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    Thanks that thread was helpful, will start looking into the Satellite Pro series.. The IBM 235 is now on ebay, a bit pricey but I'm very tempted, so small!
     
  10. mkusanagi

    mkusanagi Member

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    One of the big things about the Chandra/Ricoh RIOS/Hitachi Flora/IBM 235 is that they were actually designed for insurance companies and there was a demand for maximum battery life. To this end they have not only dual batteries, but they are Sony InfoLithium NPF-530 (if I recall correctly) which are still pretty common to get today. They are hot-swappable, and you can even remove the laptop's battery cover to put extended sized batteries in which would also tilt the unit forward, though it's probably not recommended as there was no positive lock on the batteries with no cover in place.

    The 235 also had some other advantages like integrated USB support and 2MB of video ram. Though the Flora listed does have a 640x480 native TFT screen (they did come in STN also) vs the larger, but 800x600 display.
     
  11. iMic

    iMic Member

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    They're excellent little machines, aren't they? Very small, appropriate for the intended market but it does have its drawbacks as a retro machine. The screen is good, being a TFT active matrix, but the keyboard is a bit too cramped for anything other than basic fun, and it doesn't have a PS/2 IN. (I would have used my 50CT for basic Office and classic programming otherwise.)
     
  12. bYrd

    bYrd Member

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    Surprisingly I've felt little limitation in using it as a DOS/Windows 98 machine, apart from looking like a fool using a manbag sized laptop on a desk. I've even taken mine away on trips loaded with DOS games and found TFT screen responsive and crisp, SBPro level sound is good (if a little noisy at times) and the main keyboard keys just allow you to touch type. There is a small port replicator you can pick up that just plugs into the back with requisite PS/2 ports (not the large base replicator with extra PCMCIA slots). And I don't miss USB one bit when you can plug a PCMCIA card reader into the spare slot.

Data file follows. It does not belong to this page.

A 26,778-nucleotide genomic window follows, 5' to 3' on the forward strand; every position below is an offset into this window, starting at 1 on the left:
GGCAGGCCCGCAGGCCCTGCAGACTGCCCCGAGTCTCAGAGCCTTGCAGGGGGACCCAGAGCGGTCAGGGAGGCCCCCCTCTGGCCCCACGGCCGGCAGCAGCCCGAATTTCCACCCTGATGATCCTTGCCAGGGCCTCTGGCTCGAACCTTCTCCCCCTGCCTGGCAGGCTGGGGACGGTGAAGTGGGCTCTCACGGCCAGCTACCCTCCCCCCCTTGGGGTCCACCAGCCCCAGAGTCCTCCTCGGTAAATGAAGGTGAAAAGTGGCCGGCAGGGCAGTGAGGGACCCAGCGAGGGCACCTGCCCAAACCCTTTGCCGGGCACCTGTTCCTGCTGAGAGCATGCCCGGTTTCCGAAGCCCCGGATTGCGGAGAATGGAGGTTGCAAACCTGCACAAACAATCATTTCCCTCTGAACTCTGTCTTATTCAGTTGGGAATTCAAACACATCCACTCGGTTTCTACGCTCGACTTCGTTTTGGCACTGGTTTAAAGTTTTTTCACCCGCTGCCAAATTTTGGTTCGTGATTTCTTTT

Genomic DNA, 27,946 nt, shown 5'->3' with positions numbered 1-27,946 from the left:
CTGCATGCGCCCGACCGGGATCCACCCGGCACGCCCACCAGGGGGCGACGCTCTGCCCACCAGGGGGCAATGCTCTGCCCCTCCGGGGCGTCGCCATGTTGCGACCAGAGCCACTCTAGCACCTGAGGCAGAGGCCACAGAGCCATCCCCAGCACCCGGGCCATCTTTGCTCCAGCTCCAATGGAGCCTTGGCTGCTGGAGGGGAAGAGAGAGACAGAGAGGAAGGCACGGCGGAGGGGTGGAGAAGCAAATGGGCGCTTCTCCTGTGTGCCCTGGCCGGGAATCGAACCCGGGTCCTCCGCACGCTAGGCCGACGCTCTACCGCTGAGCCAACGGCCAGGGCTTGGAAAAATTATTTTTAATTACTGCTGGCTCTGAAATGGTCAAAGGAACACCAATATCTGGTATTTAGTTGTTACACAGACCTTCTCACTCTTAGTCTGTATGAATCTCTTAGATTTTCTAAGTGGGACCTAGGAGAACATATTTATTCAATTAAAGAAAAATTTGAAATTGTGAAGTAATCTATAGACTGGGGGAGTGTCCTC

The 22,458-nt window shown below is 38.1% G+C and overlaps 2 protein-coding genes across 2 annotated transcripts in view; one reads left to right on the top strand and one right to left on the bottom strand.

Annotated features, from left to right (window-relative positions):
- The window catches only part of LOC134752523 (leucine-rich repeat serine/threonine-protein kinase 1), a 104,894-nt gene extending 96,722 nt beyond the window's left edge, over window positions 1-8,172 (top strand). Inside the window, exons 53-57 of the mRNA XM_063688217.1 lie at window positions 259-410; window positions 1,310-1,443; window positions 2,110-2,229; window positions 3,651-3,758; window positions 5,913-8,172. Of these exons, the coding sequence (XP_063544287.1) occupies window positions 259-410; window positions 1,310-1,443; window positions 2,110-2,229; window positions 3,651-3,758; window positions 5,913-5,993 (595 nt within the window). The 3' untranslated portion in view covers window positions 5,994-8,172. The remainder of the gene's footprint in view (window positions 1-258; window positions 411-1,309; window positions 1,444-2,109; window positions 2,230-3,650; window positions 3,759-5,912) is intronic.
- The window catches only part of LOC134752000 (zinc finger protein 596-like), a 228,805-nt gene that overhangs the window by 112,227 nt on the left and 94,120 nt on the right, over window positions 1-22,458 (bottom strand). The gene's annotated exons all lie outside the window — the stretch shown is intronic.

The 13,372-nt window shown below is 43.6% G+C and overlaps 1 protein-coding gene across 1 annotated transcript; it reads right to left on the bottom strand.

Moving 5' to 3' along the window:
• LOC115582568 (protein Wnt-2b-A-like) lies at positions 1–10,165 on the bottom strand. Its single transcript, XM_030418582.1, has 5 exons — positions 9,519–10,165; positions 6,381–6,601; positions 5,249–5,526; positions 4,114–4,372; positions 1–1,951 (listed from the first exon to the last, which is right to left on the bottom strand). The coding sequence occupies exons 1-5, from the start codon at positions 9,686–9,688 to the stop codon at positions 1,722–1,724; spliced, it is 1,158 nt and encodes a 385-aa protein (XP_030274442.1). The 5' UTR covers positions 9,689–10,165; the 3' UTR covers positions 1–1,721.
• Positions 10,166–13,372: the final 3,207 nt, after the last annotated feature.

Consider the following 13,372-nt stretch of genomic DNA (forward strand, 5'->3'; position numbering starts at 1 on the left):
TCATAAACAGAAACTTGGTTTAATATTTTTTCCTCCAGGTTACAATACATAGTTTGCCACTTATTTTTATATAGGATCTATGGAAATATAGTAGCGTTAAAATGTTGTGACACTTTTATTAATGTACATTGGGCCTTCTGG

It's also a hackable little thing, with the ability to overclock and add a CF IDE HD. Satellite and Porteges also have the ability to be overclocked.
     
    Last edited: Jan 27, 2019
  13. OP
    OP
    matz

    matz Member

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    Thanks all, lot's of good options there, I've got a bid in on a Libretto 50CT and looking out for relevant Portege and Satellite Pro's as well, finding one with a native 640x480 TFT panel is tricky.

    Had a few drinks out last night and came very close to buying both the Hitachi Flora & the IBM 235... bought some studio lights instead :)
     
  14. samus

    samus Member

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    If you end up not liking money, there is always the Pyra/Pandora replacement. For a cheaper solution, there is always a raspberry Pi portable options, that you can build a keyboard into.